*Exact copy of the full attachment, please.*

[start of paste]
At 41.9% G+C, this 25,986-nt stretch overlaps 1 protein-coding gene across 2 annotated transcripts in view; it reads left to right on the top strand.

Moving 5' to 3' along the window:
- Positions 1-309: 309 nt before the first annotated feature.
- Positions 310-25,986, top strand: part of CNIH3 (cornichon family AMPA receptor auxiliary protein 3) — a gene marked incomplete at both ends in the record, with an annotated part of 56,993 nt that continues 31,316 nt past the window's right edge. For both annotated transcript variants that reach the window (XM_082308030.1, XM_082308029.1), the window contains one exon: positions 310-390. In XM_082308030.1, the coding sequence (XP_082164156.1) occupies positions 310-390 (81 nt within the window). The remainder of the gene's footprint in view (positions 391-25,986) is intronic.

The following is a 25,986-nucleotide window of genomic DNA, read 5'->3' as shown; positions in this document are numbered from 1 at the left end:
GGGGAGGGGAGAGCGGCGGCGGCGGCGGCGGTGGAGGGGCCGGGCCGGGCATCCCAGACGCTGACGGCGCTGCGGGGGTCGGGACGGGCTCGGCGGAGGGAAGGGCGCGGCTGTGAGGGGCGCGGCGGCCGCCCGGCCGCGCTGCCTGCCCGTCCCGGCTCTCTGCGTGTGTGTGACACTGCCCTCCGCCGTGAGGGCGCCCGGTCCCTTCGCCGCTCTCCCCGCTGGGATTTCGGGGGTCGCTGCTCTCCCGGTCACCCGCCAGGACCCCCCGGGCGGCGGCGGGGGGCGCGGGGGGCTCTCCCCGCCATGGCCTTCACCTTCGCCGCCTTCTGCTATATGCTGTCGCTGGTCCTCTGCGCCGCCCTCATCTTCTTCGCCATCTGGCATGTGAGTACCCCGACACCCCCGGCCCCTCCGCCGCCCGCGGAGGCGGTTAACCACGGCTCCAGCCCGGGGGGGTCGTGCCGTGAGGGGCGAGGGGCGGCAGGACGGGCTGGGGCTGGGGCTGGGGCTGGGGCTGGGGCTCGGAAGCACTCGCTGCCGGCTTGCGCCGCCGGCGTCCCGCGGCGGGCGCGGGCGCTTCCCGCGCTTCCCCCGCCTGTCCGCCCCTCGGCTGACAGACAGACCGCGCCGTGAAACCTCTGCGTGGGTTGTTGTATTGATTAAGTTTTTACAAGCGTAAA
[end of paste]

At 41.9% G+C, this 25,986-nt stretch overlaps 1 protein-coding gene across 2 annotated transcripts in view; it reads left to right on the top strand.

Moving 5' to 3' along the window:
- Positions 1-309: 309 nt before the first annotated feature.
- Positions 310-25,986, top strand: part of CNIH3 (cornichon family AMPA receptor auxiliary protein 3) — a gene marked incomplete at both ends in the record, with an annotated part of 56,993 nt that continues 31,316 nt past the window's right edge. For both annotated transcript variants that reach the window (XM_082308030.1, XM_082308029.1), the window contains one exon: positions 310-390. In XM_082308030.1, the coding sequence (XP_082164156.1) occupies positions 310-390 (81 nt within the window). The remainder of the gene's footprint in view (positions 391-25,986) is intronic.

The following is a 25,986-nucleotide window of genomic DNA, read 5'->3' as shown; positions in this document are numbered from 1 at the left end:
GGGGAGGGGAGAGCGGCGGCGGCGGCGGCGGTGGAGGGGCCGGGCCGGGCATCCCAGACGCTGACGGCGCTGCGGGGGTCGGGACGGGCTCGGCGGAGGGAAGGGCGCGGCTGTGAGGGGCGCGGCGGCCGCCCGGCCGCGCTGCCTGCCCGTCCCGGCTCTCTGCGTGTGTGTGACACTGCCCTCCGCCGTGAGGGCGCCCGGTCCCTTCGCCGCTCTCCCCGCTGGGATTTCGGGGGTCGCTGCTCTCCCGGTCACCCGCCAGGACCCCCCGGGCGGCGGCGGGGGGCGCGGGGGGCTCTCCCCGCCATGGCCTTCACCTTCGCCGCCTTCTGCTATATGCTGTCGCTGGTCCTCTGCGCCGCCCTCATCTTCTTCGCCATCTGGCATGTGAGTACCCCGACACCCCCGGCCCCTCCGCCGCCCGCGGAGGCGGTTAACCACGGCTCCAGCCCGGGGGGGTCGTGCCGTGAGGGGCGAGGGGCGGCAGGACGGGCTGGGGCTGGGGCTGGGGCTGGGGCTGGGGCTCGGAAGCACTCGCTGCCGGCTTGCGCCGCCGGCGTCCCGCGGCGGGCGCGGGCGCTTCCCGCGCTTCCCCCGCCTGTCCGCCCCTCGGCTGACAGACAGACCGCGCCGTGAAACCTCTGCGTGGGTTGTTGTATTGATTAAGTTTTTACAAGCGTAAA